Answer to Question #12127 Submitted to "Ask the Experts"
Category: Micro/Radio Waves, Radar & Powerlines
The following question was answered by an expert in the appropriate field:
Electromagnetic radiation exposure for individuals driving an electric car or hybrid electric vehicle is purported by some to be a health concern. I have wearied myself in research trying to find out if this is a legitimate concern. May I please have your professional opinion? The Electromagnetic Radiation Safety website is one side of the argument with innumerable links attached to the article.
I would not consider the magnetic fields in electric and hybrid vehicles to be a health concern. Here's why.
Your question links to a website that cites two recent studies. One measured the magnetic fields in electric and hybrid cars, and the second analyzed fields from batteries used in such vehicles and predicted exposure levels to occupants of the vehicles. Both studies reported field levels below the limits of a major international organization, the International Commission on Nonionizing Radiation Protection (ICNIRP). The measured field levels in these vehicles were well below ICNIRP guidelines. On that basis I would not consider such fields to be a health concern, although both ICNIRP and various national health agencies have recommended more research on the topic.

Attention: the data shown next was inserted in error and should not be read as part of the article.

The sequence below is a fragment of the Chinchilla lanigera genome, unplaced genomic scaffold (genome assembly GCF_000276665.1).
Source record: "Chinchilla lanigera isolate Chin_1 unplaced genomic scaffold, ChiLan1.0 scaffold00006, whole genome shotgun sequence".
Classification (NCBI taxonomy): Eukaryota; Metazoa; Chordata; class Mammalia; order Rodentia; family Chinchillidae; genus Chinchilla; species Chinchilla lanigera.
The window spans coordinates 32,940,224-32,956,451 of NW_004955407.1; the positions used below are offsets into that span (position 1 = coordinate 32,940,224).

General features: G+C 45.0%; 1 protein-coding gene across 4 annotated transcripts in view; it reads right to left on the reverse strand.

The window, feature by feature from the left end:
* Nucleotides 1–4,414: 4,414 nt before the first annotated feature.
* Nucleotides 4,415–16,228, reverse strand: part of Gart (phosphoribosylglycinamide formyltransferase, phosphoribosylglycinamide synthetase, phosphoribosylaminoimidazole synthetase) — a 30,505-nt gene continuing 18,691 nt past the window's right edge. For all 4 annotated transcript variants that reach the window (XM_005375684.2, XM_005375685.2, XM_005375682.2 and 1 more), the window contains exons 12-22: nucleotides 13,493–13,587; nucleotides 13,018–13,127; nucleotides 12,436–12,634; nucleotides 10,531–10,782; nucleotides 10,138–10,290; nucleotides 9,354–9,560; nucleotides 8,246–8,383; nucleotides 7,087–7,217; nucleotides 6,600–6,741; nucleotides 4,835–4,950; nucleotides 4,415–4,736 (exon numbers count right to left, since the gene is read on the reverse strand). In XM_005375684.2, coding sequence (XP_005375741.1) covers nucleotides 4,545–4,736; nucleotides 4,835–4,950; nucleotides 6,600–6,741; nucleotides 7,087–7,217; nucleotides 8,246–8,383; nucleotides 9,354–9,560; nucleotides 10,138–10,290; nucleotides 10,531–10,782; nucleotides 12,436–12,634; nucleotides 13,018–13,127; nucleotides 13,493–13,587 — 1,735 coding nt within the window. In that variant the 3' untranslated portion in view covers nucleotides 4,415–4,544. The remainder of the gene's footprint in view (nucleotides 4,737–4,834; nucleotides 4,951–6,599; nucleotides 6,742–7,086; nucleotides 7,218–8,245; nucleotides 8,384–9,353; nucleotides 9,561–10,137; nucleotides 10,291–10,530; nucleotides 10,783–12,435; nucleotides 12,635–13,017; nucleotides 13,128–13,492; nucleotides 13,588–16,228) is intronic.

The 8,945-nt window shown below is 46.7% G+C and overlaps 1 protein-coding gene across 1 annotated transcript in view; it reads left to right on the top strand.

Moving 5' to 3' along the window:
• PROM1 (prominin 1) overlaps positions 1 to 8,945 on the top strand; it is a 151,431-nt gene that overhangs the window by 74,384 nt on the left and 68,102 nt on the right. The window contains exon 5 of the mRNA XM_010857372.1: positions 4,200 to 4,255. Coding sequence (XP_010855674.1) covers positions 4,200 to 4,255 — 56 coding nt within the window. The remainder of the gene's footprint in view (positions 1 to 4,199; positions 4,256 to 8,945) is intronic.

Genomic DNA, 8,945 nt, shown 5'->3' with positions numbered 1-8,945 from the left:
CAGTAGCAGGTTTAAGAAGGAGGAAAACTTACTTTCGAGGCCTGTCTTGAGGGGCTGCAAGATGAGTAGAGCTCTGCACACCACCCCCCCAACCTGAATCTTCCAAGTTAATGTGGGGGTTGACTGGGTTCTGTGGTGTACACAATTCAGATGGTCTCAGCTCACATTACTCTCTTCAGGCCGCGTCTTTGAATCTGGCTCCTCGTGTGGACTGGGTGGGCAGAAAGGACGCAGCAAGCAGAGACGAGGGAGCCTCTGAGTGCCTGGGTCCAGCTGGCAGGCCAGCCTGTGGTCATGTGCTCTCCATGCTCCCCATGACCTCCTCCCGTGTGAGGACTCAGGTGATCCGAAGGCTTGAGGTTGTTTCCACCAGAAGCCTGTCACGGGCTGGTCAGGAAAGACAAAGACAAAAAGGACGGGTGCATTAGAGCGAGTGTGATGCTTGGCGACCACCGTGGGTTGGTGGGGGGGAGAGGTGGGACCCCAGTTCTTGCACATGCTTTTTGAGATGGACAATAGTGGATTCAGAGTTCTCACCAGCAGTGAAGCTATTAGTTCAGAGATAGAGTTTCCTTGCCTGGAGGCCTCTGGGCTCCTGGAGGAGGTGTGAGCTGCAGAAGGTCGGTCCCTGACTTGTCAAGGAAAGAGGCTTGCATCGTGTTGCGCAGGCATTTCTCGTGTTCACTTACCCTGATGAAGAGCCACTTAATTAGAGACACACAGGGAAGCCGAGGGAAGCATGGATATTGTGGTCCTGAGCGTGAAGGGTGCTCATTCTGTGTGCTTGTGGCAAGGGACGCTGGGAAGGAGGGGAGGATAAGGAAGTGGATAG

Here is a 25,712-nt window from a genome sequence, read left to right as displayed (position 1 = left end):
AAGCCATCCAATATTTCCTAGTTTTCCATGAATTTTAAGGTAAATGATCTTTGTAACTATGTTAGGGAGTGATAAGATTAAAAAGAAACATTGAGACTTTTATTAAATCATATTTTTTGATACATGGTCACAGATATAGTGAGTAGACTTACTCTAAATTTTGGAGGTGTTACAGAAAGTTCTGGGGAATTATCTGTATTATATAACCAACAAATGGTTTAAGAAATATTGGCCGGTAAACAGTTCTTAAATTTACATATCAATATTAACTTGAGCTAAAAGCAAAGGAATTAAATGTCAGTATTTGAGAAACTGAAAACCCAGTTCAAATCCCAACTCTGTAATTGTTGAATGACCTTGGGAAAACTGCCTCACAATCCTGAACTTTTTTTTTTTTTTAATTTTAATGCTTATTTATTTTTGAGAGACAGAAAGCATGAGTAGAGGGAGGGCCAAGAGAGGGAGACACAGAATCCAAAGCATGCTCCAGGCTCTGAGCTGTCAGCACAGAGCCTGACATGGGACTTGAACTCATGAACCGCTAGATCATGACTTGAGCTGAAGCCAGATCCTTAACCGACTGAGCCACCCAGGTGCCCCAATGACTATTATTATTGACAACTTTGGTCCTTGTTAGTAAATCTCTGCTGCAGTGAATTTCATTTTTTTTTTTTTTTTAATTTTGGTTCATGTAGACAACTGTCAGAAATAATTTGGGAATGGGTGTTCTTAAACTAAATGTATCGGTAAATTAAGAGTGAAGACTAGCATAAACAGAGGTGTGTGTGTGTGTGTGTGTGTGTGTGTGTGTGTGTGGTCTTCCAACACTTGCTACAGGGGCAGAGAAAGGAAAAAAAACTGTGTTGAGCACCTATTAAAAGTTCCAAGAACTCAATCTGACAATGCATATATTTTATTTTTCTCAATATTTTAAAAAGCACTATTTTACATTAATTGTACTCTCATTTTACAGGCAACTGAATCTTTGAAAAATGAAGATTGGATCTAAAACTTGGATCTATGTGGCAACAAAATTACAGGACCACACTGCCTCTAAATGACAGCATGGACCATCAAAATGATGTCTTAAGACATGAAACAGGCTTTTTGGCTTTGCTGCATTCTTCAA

For perspective, magnetic fields of similar or higher levels have been measured in other forms of transportation including trains, subways, escalators, and moving walkways. (For more information, see the World Health Organization website.) Magnetic fields are produced by any electrical motor, to a greater or lesser extent depending on the amount of power produced. Even low-powered devices such as electric shavers and hair dryers can produce relatively strong magnetic fields in their immediate vicinity.
The website in your question refers to a controversy about magnetic fields and cancer. That issue mostly is related to people living near high-voltage power lines, which is a different exposure situation entirely. The European Code Against Cancer, published by a component of the World Health Organization states that "the known biological effects of these fields [which includes magnetic fields such as those measured in electric vehicles] can occur at much higher levels of exposure than those that occur in everyday situations . . . [and] are not recognized as causes of cancer."
Although I am not aware of any incidents, people with implanted devices such as cardioverter/defibrillators might want to avoid getting too close to the motors or battery packs of electric vehicles when they are generating a lot of power. Speaking for myself, I am more concerned about risks of driving, which are potentially serious and over which I have some control.
Kenneth R. Foster, PhD
Professor of Bioengineering, University of Pennsylvania